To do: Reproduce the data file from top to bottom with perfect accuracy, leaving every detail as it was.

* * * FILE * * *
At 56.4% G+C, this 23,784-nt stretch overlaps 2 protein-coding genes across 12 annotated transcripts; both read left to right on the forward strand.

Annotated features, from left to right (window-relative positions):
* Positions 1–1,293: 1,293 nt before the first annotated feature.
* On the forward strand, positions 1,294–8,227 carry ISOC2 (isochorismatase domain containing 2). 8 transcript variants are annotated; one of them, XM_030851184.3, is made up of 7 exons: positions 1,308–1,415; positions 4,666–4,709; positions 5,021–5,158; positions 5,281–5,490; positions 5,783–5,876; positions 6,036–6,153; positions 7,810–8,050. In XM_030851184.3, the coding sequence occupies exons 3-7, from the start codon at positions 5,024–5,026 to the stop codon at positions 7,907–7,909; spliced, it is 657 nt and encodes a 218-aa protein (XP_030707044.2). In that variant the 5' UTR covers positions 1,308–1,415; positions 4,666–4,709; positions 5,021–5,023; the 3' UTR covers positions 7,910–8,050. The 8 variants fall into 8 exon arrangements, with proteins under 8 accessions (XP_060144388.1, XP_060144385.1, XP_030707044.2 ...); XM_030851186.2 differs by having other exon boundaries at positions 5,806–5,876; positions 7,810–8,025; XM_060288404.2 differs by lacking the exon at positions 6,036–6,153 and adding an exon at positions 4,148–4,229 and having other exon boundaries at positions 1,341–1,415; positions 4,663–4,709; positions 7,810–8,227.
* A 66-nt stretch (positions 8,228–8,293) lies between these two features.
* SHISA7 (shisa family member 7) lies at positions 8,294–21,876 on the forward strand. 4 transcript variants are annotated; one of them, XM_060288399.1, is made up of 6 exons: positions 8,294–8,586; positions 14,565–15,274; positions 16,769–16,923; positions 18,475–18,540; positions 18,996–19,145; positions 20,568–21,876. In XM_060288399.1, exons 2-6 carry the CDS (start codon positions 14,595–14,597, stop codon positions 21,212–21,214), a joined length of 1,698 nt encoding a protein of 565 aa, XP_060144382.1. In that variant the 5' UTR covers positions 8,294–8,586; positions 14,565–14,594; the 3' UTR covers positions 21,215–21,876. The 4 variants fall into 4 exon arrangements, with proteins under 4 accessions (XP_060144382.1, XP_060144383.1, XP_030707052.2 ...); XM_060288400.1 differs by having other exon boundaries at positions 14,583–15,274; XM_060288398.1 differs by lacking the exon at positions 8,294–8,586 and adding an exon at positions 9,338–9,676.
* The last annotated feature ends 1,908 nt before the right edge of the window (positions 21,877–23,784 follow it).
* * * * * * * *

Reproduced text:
At 56.4% G+C, this 23,784-nt stretch overlaps 2 protein-coding genes across 12 annotated transcripts; both read left to right on the forward strand.

Annotated features, from left to right (window-relative positions):
* Positions 1–1,293: 1,293 nt before the first annotated feature.
* On the forward strand, positions 1,294–8,227 carry ISOC2 (isochorismatase domain containing 2). 8 transcript variants are annotated; one of them, XM_030851184.3, is made up of 7 exons: positions 1,308–1,415; positions 4,666–4,709; positions 5,021–5,158; positions 5,281–5,490; positions 5,783–5,876; positions 6,036–6,153; positions 7,810–8,050. In XM_030851184.3, the coding sequence occupies exons 3-7, from the start codon at positions 5,024–5,026 to the stop codon at positions 7,907–7,909; spliced, it is 657 nt and encodes a 218-aa protein (XP_030707044.2). In that variant the 5' UTR covers positions 1,308–1,415; positions 4,666–4,709; positions 5,021–5,023; the 3' UTR covers positions 7,910–8,050. The 8 variants fall into 8 exon arrangements, with proteins under 8 accessions (XP_060144388.1, XP_060144385.1, XP_030707044.2 ...); XM_030851186.2 differs by having other exon boundaries at positions 5,806–5,876; positions 7,810–8,025; XM_060288404.2 differs by lacking the exon at positions 6,036–6,153 and adding an exon at positions 4,148–4,229 and having other exon boundaries at positions 1,341–1,415; positions 4,663–4,709; positions 7,810–8,227.
* A 66-nt stretch (positions 8,228–8,293) lies between these two features.
* SHISA7 (shisa family member 7) lies at positions 8,294–21,876 on the forward strand. 4 transcript variants are annotated; one of them, XM_060288399.1, is made up of 6 exons: positions 8,294–8,586; positions 14,565–15,274; positions 16,769–16,923; positions 18,475–18,540; positions 18,996–19,145; positions 20,568–21,876. In XM_060288399.1, exons 2-6 carry the CDS (start codon positions 14,595–14,597, stop codon positions 21,212–21,214), a joined length of 1,698 nt encoding a protein of 565 aa, XP_060144382.1. In that variant the 5' UTR covers positions 8,294–8,586; positions 14,565–14,594; the 3' UTR covers positions 21,215–21,876. The 4 variants fall into 4 exon arrangements, with proteins under 4 accessions (XP_060144382.1, XP_060144383.1, XP_030707052.2 ...); XM_060288400.1 differs by having other exon boundaries at positions 14,583–15,274; XM_060288398.1 differs by lacking the exon at positions 8,294–8,586 and adding an exon at positions 9,338–9,676.
* The last annotated feature ends 1,908 nt before the right edge of the window (positions 21,877–23,784 follow it).